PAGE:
LA: Have you observed any sort of pattern in these behaviors?Are they more prevalent in some industries than others?

BP: No, these things seem to happen across the board.I believe that they are a function of the corporate culture, as well asthe skill and workload of the company's HR department.

LA: Do you have any suggestions for HR professionals abouthow and why to avoid candidate abuse?

BP: Yes, I certainly do: (1) Treat candidates asyou would clients. Be considerate of their time and physicalcomfort. (2) Don't keep candidates waiting, Start interviews on time.Provide timely feedback. (3) Avoid setting up conflicts between candidatescurrent work situations and their interest in working for your company.People who demonstrate a strong work ethic and sense of responsibilityto their current employers will bring those qualities with them.(4) Assure candidates of confidentiality, then keep that promise.(5) Try to insure that everyone the candidate meets during the processreflects a positive, professional image of your company. (6) If acolleague or professional acquaintance refers candidates for open positions,contact those people promptly, for your sake as well as theirs. Ifyou wait, by the time you call, they may have taken other positions.(7) At the end of the process, share information (such as test results)that may be valuable to candidates within your company or outside it.~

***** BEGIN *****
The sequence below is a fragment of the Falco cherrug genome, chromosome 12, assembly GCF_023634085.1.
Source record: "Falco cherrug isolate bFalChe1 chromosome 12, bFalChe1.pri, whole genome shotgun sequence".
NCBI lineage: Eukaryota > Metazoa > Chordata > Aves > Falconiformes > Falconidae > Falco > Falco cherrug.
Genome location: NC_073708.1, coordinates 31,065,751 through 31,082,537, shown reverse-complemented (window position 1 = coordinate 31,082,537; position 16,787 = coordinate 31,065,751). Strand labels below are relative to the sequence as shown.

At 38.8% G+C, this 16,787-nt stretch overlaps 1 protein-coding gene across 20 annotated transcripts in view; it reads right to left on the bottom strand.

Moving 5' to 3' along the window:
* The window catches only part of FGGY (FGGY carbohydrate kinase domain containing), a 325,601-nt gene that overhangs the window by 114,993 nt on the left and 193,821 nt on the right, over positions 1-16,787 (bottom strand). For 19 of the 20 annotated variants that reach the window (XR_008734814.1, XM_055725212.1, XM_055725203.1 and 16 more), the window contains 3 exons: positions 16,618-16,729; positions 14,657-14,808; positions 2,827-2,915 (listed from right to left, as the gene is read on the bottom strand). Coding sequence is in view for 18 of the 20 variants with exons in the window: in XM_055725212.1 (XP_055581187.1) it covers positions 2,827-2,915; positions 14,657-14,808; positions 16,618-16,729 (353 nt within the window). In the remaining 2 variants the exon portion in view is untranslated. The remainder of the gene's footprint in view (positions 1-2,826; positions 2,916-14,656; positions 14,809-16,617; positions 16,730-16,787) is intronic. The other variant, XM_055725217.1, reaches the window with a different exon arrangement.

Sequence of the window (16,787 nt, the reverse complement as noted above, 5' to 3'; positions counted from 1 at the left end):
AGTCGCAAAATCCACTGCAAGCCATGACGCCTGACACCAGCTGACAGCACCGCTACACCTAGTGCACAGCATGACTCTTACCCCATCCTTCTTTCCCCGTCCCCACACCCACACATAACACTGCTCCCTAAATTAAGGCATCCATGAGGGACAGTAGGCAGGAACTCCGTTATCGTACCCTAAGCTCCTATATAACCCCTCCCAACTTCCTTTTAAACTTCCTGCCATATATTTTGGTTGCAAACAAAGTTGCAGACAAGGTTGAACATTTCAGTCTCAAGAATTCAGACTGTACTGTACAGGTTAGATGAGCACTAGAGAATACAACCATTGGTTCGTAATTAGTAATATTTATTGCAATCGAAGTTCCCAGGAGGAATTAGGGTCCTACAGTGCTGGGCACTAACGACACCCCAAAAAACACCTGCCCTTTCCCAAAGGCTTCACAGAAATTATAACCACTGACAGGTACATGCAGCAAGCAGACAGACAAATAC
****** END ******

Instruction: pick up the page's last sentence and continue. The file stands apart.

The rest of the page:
LA: What can candidates themselves do to discourage candidateabuse?

BP: If the recruitment and hiring process is too onerous,if you are asked illegal or intrusive questions, if you are not treatedwith hospitality and respect, my suggestion to you as a candidate is notto take the job if it is offered. And be sure to explain why.

LA: If you could offer one piece of advice to HR professionalsfor making a positive impression on top job candidates, what would it be?

BP: I fully recognize that HR people are the ultimate middlemenand often can't change company traditions or the behavior of hiring managers.But if you want to recruit and retain the best people, do all you can tosee that your company treats its potential employees as though theywere its most valued clients.

Lois C. Ambash, PhD, is President of Metaforix Incorporated. Through planning, communications, and learning services,Metaforix helps clients meet the challenges of a rapidly changing workplaceby integrating the Internet into the way they work. Contact Lois at atwork@metaforix.comor subscribe to her e-letter, Metaforix Mail, by sending an e-mail messageto


Filed Under: Workplace Issues